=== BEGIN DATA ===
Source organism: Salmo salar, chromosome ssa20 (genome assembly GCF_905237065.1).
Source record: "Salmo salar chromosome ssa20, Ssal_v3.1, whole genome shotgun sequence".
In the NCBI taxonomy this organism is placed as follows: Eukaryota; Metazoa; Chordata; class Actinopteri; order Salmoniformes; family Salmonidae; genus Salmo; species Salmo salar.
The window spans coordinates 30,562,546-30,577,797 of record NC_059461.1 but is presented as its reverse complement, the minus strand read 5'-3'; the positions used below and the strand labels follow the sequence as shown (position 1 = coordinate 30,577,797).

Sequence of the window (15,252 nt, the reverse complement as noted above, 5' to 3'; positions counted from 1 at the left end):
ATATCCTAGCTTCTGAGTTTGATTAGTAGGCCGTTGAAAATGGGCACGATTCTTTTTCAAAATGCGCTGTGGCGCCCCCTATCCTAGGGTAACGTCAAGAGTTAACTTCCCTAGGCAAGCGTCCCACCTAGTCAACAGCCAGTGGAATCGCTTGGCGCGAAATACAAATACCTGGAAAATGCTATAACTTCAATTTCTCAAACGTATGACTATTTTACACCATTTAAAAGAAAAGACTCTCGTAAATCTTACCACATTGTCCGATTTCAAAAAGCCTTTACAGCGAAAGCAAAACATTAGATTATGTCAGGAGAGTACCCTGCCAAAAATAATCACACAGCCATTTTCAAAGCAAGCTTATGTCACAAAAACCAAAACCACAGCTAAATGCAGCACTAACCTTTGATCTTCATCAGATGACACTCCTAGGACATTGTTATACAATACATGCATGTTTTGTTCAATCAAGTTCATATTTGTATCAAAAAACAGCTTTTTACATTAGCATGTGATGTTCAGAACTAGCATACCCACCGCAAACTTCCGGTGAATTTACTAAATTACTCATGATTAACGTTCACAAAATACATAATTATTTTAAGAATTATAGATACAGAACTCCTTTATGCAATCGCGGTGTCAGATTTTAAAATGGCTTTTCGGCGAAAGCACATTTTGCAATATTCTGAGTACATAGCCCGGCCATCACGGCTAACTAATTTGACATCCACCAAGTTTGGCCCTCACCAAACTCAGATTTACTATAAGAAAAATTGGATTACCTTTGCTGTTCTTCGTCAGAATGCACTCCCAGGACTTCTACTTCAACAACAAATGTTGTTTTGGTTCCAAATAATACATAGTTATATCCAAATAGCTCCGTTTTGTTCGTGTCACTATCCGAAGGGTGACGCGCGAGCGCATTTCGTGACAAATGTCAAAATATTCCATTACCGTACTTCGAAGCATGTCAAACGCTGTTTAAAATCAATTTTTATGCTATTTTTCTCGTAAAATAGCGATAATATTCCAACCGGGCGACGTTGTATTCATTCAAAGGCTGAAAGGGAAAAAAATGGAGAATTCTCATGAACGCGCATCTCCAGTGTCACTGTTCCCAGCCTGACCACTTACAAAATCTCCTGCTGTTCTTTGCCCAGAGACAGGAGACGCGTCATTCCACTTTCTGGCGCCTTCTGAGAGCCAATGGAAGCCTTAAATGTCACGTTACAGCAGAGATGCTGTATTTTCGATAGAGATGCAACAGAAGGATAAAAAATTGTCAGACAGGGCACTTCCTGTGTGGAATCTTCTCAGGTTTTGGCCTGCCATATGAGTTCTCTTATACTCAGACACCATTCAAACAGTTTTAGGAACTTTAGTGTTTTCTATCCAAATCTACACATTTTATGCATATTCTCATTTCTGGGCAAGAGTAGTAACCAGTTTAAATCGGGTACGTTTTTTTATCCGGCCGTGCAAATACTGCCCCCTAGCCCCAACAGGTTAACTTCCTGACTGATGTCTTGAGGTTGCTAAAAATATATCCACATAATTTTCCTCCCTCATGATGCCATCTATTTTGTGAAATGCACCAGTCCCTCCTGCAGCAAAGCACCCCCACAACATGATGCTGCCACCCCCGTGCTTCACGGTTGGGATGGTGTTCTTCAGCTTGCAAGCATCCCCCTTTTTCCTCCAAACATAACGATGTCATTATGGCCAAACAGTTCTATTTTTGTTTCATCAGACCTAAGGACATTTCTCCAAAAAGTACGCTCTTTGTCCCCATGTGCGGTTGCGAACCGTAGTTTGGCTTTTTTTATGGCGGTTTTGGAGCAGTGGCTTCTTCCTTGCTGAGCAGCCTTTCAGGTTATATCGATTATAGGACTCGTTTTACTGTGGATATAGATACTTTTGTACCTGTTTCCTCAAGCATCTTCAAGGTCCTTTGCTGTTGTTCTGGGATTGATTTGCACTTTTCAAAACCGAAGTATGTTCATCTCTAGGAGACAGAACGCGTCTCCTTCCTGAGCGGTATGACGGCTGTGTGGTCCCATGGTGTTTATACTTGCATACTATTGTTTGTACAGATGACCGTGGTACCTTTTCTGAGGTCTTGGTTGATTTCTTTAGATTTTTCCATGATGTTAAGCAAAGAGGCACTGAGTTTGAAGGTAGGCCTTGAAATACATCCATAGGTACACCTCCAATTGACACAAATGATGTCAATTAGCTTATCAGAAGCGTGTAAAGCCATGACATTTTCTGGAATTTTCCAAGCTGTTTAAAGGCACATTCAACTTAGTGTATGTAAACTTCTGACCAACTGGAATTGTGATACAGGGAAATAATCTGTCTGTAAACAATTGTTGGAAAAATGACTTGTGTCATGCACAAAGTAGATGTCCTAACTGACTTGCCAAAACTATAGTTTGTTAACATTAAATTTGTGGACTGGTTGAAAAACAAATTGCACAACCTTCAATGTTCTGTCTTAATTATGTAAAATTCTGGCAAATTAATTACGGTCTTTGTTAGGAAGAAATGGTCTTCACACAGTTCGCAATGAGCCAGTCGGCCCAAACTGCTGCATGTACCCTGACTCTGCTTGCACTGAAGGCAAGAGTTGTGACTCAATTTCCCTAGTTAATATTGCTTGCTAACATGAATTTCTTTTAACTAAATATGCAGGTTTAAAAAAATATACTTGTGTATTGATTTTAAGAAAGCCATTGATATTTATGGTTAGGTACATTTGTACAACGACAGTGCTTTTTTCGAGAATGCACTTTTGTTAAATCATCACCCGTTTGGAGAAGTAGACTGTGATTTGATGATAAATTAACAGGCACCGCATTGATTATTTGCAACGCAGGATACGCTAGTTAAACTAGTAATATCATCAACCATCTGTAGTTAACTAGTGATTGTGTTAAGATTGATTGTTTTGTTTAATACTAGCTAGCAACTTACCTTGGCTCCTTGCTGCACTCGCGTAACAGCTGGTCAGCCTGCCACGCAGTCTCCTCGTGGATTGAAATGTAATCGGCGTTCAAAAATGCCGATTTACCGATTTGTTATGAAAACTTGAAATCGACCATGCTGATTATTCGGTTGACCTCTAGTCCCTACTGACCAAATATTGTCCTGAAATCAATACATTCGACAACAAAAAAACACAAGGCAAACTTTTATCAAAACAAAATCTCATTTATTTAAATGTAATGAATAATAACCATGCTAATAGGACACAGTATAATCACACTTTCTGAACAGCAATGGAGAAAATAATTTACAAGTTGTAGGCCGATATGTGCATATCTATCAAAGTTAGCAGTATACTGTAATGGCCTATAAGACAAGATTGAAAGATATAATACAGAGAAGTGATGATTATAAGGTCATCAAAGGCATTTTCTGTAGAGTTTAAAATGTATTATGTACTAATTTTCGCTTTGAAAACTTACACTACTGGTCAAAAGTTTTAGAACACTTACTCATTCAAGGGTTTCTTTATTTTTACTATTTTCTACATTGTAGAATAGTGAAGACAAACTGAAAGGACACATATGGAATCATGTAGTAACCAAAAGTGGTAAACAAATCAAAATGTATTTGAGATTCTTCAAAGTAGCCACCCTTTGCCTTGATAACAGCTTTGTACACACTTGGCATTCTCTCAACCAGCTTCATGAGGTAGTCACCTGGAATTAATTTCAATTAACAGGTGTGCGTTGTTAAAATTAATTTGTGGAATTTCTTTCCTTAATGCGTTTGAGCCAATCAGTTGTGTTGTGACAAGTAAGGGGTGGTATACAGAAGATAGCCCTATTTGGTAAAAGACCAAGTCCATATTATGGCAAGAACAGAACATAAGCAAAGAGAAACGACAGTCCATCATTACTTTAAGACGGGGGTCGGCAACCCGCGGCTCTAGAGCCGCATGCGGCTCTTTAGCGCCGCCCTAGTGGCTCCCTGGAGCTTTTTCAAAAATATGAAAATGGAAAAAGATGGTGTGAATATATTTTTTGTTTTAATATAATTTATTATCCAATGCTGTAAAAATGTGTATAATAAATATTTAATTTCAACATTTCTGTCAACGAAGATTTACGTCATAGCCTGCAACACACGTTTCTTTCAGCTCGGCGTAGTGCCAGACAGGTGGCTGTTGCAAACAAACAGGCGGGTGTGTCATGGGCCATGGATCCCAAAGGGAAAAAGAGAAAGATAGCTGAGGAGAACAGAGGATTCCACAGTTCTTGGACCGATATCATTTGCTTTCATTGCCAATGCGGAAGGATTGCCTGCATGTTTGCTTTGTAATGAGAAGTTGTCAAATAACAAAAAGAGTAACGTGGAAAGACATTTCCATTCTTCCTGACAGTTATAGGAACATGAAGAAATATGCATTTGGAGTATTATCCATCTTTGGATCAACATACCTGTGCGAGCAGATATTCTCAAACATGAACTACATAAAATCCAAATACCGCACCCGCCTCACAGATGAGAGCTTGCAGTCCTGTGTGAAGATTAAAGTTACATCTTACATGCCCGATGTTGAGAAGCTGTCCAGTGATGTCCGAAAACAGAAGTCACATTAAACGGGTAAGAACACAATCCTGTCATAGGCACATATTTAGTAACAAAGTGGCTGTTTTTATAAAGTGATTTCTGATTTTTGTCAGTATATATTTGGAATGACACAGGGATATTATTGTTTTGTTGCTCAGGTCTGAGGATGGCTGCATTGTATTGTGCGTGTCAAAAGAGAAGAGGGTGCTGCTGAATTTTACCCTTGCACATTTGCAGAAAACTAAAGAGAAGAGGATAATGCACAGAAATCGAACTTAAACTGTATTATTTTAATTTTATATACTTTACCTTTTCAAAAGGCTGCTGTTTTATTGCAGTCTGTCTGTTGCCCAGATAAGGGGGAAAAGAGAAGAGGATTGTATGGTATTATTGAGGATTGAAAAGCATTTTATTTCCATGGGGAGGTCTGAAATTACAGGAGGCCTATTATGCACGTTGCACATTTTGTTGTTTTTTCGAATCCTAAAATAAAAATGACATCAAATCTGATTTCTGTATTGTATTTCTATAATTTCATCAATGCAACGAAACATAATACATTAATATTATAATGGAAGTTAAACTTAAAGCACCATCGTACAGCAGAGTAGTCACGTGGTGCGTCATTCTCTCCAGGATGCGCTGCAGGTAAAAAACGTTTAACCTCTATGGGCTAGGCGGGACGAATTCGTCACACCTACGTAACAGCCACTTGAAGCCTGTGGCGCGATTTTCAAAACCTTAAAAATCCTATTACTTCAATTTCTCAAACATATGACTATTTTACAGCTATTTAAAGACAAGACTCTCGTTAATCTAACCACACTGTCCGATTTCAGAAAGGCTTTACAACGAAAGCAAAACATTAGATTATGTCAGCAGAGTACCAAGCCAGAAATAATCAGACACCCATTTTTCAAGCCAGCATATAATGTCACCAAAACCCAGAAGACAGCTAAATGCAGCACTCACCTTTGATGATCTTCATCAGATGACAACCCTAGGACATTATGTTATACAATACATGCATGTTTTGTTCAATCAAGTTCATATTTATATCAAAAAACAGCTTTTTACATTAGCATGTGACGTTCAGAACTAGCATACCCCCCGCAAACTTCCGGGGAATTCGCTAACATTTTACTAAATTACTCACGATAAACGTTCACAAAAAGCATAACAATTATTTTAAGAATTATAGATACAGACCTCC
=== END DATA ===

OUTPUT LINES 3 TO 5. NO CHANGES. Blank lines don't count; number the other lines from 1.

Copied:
In the NCBI taxonomy this organism is placed as follows: Eukaryota; Metazoa; Chordata; class Actinopteri; order Salmoniformes; family Salmonidae; genus Salmo; species Salmo salar.
The window spans coordinates 30,562,546-30,577,797 of record NC_059461.1 but is presented as its reverse complement, the minus strand read 5'-3'; the positions used below and the strand labels follow the sequence as shown (position 1 = coordinate 30,577,797).

Sequence of the window (15,252 nt, the reverse complement as noted above, 5' to 3'; positions counted from 1 at the left end):